Trials Show 'Dryer-Less' System Converts Mixed Regrind Into High-Quality Thermoformed Sheet
In production-scale trials, PETG and APET scrap bypasses landfill thanks to PTi's high-vacuum, twin-screw extrusion system.
Processing Technologies International (PTi), Aurora, Ill., recently demonstrated that its unique “dryer-less” twin-screw sheet extrusion production system can convert mixed regrind--so called "GAG" combinatons of PETG and APET--into high-quality thermoformed sheet for consumer packaging.
“Our dryer-less twin-screw system is a new option that is well suited to process post-consumer and post-industrial PET GAG regrind, unlike conventional extrusion systems that require a dryer and a crystallizer,” says Sushant Jain, senior scientist for PTi. Production-scale trials were run on PTi’s 85-mm high-vacuum twin-screw extruder with 100% GAG scrap. Clear mixed material sheet was produced thus demonstrating a successful method to recycle GAG sheet scrap. The final blend was composed of approximately 20% PETG/80% APET.
Many thermoformers use a PET-GAG sheet, which is a PETG/APET/PETG multilayer sheet structure for consumer packaging. The benefit of this structure is that the PETG layers offer superior heat sealing and printing properties over APET. However, the scrap from this sheet structure ends up in a landfill because extruders can’t effectively process this material with conventional equipment.
Recycling the trim and thermoforming skeleton scrap is a challenge due to the widely different drying temperatures for PETG and APET, according to PTi’s Jain. PETG’s drying temperature is 150 F (66 C) while APET’s is approximately 300 F (149°C). At higher temperatures, pellets/flake can agglomerate and plug up the crystallizer and dryer. PTi’s patented High-Vacuum Twin-Screw Extruder (HVTSE) technology, which allows PET to be processed without the need for crystallizing and drying, can easily convert this material into usable sheet.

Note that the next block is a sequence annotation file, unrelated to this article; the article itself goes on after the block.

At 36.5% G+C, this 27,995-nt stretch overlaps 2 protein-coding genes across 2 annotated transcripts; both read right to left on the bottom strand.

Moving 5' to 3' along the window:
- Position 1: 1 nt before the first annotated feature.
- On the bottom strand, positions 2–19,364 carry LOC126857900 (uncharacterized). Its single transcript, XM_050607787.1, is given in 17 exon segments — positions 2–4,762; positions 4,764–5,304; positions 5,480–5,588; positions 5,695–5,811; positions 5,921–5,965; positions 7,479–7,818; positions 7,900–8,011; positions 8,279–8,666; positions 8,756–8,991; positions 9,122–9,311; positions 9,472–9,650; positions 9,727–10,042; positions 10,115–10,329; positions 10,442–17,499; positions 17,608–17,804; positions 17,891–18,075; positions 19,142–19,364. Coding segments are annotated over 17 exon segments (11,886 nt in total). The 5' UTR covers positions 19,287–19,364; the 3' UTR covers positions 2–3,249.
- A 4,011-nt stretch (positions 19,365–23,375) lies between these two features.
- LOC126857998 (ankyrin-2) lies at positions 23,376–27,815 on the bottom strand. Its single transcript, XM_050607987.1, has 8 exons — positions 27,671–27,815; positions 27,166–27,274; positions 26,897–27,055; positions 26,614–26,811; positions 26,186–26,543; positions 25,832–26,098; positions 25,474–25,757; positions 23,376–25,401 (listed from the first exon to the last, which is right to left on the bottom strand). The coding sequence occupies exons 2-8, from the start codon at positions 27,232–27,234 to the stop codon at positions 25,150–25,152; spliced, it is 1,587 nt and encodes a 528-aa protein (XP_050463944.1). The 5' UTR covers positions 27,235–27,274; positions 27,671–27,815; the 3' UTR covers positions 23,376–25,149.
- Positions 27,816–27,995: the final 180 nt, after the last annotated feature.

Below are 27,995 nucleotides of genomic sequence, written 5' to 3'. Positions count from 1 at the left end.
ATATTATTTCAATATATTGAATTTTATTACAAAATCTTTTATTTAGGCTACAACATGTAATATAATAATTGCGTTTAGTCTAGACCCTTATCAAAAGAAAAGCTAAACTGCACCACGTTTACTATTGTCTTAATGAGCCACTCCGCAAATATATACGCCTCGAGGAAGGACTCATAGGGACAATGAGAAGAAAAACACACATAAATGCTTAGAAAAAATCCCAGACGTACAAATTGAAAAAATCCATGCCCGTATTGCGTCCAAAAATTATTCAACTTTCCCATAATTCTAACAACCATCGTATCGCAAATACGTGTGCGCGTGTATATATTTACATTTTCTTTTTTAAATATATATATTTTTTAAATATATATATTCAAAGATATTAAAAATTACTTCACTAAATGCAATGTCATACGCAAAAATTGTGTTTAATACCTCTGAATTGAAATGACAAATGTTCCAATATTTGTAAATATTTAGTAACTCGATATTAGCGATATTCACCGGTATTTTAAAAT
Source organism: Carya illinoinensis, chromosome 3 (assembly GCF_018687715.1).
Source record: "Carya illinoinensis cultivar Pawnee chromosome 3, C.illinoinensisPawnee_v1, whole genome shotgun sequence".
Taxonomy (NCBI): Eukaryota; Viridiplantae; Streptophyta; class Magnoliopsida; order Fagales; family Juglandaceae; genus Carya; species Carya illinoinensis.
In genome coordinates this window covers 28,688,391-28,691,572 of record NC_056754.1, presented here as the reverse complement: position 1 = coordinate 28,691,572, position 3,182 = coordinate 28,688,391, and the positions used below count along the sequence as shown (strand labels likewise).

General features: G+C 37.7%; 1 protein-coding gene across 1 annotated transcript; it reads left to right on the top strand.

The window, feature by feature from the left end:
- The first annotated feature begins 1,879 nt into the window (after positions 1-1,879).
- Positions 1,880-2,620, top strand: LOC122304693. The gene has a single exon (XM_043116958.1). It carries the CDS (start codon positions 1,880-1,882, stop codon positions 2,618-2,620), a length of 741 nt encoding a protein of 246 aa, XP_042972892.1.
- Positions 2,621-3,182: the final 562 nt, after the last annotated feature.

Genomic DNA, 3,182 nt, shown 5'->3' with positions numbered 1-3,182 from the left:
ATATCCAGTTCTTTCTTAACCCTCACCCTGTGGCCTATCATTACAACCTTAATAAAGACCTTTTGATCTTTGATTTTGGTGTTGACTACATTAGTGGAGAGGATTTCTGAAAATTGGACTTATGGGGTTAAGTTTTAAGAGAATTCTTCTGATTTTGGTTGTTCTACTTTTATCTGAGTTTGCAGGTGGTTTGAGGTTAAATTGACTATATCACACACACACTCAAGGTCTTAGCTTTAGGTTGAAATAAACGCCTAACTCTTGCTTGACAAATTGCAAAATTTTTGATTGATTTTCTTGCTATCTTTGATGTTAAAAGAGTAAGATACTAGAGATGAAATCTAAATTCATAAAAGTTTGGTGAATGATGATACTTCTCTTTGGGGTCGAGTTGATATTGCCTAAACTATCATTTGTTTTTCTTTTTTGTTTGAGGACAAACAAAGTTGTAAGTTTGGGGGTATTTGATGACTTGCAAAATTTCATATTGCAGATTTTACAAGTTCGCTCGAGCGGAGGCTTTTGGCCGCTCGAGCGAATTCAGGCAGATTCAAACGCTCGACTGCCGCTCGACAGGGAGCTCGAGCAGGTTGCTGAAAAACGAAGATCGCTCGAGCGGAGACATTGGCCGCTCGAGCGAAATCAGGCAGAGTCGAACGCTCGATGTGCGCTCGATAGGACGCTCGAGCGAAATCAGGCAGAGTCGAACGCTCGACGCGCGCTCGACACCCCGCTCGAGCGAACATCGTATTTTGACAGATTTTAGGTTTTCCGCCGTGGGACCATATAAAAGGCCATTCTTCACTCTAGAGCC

HVTSE systems ranging from 85 to 170 mm are capable of processing PET at rates ranging from 2300 lb/hr (1,045 kg/hr) to 5500 lb/hr (2,500 kg/hr), and convert a variety of resins, including post-consumer and industrial PET/PLA, PP, HDPE, HIPS and more. The energy-efficient design allows virgin or recycled PET to be processed without the need for raw material drying and crystallizing. It employs a single atmospheric and dual high-vacuum, vent system with a co-rotating twin-screw extruder. This novel approach allows moisture and other volatiles to be removed as part of the extrusion process. The dryerless sheet extrusion system is an eco-conscious manufacturing solution which delivers major energy and cost savings, according to Matt Banach, PTi’s senior vice president of sales and marketing. It is a significant reduction in the carbon footprint of virgin and recycled PET sheet production.
In terms of sustainability advantages, the HVTSE process provides a reduction of about 80-85 kWh/1000 lb in energy consumption versus conventional PET processing. This savings equates to more than 31.6 gigawatt hours of annual power consumption when factored across PTi’s 470 million lb of theoretical installed HVTSE PET capacity base. The resultant energy savings could mean a reduction in CO2 gas emissions of more than 23 million pounds per year from fossil-fuel burning power plants, the company estimates.
The results of the successful demonstration project are being transferred to PTi customers. The company is also focused on the development of other new technology that converts mixed materials of dramatically different (incompatible) densities, melt temperatures and melt indexes, etc. into durable goods.
The system has been available in North America from PTi since 2010, when it signed an exclusive agreement with Luigi Bandera Meccaniche S.p.A. of Milan, Italy, which developed the technology.
Depending on what you are trying to accomplish, molecular orientation can have a positive or negative impact on your part. Here’s how to control it.
Alloys of polyethylene and recycled PET were the highlight of the annual SPE Global Plastics Environmental Conference (GPEC) in Detroit in February.
The screen changer plays an essential role in generating quality extrudate. Here’s what you need to know to keep it functioning properly.